December 2010 Issue  Volume 11  Number 8

Product Reviews

An Evaluation of the Olympus DM-4 Digital Recorder

When the Olympus DS-30, DS-40, and DS-50 digital recorders came on the market a few years ago, word spread quickly throughout the community of blind and visually impaired technology fans. In particular, those interested in sophisticated recording equipment welcomed the sleek, pocket-sized recorders that delivered superb sound in a small package. Better still, the units were mainstream but offered enough accessibility that individuals unable to see the LED displays could operate them.

Apparently, the makers of the Olympus digital recorders heard enough feedback from customers with vision loss that they wanted to make a good thing even better. When the Olympus DM-4 became available, all company promotional materials referenced its usability by blind and visually impaired individuals, and Olympus Imaging America, Inc., was eager to have one of us at AccessWorld take the new model for a test drive.

The results are impressive on the one hand and frustrating on the other. Perhaps the best news is that this is yet another superb, sleek little recorder capable of recording in a number of settings and delivering excellent results. Its built-in noise-canceling feature and variety of recording settings will please the most seasoned audiophile. In addition to recording anything from personal memos to lectures to full-blown concerts with its built-in directional microphone (not to mention from such devices as your telephone, computer, or stereo via direct hookup), the Olympus DM-4 also comes out of the box prepared to accept music, podcasts, audio books, and text files from your computer. You can even attach a digital camera and display pictures on its LED display. Getting from here to there, however, is where the frustration enters the stage.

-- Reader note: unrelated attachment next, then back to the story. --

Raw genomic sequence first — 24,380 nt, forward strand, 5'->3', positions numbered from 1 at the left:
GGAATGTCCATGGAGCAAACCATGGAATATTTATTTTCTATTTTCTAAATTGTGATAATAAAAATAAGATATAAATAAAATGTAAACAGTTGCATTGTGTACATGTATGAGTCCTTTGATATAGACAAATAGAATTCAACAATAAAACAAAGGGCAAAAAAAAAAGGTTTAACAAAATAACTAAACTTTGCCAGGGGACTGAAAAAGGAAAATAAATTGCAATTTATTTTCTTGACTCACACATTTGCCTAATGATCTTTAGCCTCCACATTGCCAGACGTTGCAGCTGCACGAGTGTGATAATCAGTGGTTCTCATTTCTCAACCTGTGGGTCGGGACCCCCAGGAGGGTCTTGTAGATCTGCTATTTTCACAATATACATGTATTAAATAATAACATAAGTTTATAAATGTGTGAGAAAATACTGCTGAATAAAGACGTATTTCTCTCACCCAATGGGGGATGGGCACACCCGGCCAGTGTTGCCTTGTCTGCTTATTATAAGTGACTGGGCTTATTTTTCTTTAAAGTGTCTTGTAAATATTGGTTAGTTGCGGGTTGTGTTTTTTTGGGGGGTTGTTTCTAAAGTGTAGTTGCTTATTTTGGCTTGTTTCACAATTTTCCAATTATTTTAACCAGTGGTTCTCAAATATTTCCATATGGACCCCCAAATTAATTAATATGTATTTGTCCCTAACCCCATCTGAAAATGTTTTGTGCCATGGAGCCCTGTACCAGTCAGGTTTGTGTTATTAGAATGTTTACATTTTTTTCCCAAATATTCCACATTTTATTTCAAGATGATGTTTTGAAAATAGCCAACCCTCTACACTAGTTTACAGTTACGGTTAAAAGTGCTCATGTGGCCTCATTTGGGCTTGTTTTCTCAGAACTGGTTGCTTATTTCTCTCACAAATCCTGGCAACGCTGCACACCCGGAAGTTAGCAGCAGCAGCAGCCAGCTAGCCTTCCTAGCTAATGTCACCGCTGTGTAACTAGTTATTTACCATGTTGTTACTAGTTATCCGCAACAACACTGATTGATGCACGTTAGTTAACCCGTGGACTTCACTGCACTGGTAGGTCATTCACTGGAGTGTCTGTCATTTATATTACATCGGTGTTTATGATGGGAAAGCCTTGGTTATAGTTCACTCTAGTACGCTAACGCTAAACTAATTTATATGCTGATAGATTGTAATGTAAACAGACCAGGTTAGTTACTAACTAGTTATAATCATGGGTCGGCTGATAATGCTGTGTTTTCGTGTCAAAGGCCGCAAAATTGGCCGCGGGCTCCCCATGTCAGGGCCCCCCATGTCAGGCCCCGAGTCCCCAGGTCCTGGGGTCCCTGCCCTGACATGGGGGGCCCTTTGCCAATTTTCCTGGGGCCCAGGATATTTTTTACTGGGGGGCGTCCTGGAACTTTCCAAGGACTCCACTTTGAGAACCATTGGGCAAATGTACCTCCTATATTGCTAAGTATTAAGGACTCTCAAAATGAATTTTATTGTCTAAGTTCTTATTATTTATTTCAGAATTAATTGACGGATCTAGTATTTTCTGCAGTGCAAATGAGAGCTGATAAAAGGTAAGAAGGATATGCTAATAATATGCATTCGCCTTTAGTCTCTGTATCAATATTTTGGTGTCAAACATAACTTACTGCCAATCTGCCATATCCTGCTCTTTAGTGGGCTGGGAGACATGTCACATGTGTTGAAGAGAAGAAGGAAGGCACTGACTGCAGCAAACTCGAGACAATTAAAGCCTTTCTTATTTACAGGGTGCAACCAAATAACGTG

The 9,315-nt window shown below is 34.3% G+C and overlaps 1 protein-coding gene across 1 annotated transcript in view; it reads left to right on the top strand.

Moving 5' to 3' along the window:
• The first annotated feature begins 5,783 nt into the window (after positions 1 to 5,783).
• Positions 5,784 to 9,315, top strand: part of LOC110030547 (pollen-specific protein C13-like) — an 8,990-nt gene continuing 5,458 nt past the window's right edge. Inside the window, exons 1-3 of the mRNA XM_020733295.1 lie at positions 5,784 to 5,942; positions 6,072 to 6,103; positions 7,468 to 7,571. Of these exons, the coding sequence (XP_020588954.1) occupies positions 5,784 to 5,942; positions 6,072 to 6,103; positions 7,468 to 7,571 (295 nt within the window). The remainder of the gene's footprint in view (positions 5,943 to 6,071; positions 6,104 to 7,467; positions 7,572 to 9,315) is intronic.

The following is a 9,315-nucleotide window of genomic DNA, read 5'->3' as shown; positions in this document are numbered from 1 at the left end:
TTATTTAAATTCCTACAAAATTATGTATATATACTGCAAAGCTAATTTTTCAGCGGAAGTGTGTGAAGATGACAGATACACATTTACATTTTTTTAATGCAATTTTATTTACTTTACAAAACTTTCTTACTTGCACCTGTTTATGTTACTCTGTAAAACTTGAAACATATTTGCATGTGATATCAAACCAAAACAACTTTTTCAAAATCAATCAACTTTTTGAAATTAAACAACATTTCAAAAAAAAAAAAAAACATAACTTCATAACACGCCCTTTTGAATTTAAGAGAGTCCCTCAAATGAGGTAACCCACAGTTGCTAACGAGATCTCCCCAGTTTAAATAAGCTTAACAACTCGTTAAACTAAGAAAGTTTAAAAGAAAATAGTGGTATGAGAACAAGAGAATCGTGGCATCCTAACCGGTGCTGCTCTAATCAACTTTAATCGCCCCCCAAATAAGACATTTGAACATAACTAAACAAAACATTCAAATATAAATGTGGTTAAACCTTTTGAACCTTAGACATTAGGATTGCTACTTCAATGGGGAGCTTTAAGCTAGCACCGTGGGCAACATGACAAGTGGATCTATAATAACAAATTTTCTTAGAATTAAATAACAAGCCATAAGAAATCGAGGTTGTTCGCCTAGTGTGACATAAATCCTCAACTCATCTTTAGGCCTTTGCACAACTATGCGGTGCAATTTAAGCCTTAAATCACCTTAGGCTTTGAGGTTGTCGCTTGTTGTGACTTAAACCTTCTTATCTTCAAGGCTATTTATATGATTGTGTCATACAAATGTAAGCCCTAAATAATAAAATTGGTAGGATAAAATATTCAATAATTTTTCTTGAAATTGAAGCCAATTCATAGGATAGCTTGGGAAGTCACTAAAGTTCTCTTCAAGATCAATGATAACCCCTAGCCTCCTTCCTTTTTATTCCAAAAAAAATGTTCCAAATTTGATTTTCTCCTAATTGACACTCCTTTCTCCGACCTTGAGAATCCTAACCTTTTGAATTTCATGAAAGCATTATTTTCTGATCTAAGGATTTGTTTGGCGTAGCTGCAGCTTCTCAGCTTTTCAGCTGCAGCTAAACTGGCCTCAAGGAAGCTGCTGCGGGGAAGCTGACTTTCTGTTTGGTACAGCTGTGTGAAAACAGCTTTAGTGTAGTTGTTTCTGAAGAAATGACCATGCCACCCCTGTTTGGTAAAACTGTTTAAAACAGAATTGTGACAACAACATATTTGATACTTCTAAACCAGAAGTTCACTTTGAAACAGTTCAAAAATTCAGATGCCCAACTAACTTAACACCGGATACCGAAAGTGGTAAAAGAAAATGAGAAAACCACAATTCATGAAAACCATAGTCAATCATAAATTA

The Olympus DM-4 measures about 1-3/4 by 4-1/4 inches. The LED display occupies about two-thirds of the front of the unit. The external speaker grill occupies about one inch above the display. The buttons (five of them plus an oval of up-down and right-left arrow buttons plus a center OK button) fill up the remaining third. There is a directional stereo microphone on the top with a jack for attaching an external microphone if desired. On the left is a slot for the microSD card and a headphone jack. On the right is the power button. On the bottom edge is the jack for the AC adapter (included) and the USB cable (also included). The unit runs on lithium-ion batteries (one is included and the batteries are user replaceable) that can be charged via either its AC adapter or by attaching the USB cable to your computer. Battery life is excellent, although the manual does suggest using the AC adapter if possible for particularly long recording sessions. For storage, the unit features 8 GB of internal memory and potentially unlimited storage if you take advantage of the microSD card slot on the side.